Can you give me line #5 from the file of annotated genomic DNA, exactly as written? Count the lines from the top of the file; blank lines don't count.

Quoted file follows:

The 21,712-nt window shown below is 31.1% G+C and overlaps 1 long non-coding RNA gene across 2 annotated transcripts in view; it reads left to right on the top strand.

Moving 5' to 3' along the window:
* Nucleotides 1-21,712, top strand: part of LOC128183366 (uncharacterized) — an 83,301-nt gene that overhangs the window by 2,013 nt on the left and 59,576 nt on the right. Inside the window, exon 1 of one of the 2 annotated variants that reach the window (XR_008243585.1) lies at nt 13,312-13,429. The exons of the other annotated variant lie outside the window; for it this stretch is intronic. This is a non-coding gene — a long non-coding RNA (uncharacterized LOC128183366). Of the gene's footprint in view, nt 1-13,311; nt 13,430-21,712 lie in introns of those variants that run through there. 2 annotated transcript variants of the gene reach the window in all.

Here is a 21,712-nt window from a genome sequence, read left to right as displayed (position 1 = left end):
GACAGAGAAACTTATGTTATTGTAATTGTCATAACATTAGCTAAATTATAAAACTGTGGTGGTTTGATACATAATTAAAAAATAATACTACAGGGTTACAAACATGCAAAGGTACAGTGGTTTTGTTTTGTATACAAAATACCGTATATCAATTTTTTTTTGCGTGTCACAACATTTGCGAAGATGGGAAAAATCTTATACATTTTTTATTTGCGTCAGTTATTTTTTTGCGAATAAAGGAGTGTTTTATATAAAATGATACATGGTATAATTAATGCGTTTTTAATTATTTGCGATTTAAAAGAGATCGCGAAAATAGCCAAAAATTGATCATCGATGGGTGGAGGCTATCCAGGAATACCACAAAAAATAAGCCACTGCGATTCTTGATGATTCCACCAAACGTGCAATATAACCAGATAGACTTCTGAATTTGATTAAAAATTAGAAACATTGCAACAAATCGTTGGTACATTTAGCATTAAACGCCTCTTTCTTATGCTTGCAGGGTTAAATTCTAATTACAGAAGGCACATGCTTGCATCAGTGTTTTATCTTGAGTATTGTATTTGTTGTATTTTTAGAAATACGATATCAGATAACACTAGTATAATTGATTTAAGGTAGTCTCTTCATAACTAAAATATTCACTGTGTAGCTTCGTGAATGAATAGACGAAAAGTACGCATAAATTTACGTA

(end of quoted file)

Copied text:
GACAGAGAAACTTATGTTATTGTAATTGTCATAACATTAGCTAAATTATAAAACTGTGGTGGTTTGATACATAATTAAAAAATAATACTACAGGGTTACAAACATGCAAAGGTACAGTGGTTTTGTTTTGTATACAAAATACCGTATATCAATTTTTTTTTGCGTGTCACAACATTTGCGAAGATGGGAAAAATCTTATACATTTTTTATTTGCGTCAGTTATTTTTTTGCGAATAAAGGAGTGTTTTATATAAAATGATACATGGTATAATTAATGCGTTTTTAATTATTTGCGATTTAAAAGAGATCGCGAAAATAGCCAAAAATTGATCATCGATGGGTGGAGGCTATCCAGGAATACCACAAAAAATAAGCCACTGCGATTCTTGATGATTCCACCAAACGTGCAATATAACCAGATAGACTTCTGAATTTGATTAAAAATTAGAAACATTGCAACAAATCGTTGGTACATTTAGCATTAAACGCCTCTTTCTTATGCTTGCAGGGTTAAATTCTAATTACAGAAGGCACATGCTTGCATCAGTGTTTTATCTTGAGTATTGTATTTGTTGTATTTTTAGAAATACGATATCAGATAACACTAGTATAATTGATTTAAGGTAGTCTCTTCATAACTAAAATATTCACTGTGTAGCTTCGTGAATGAATAGACGAAAAGTACGCATAAATTTACGTA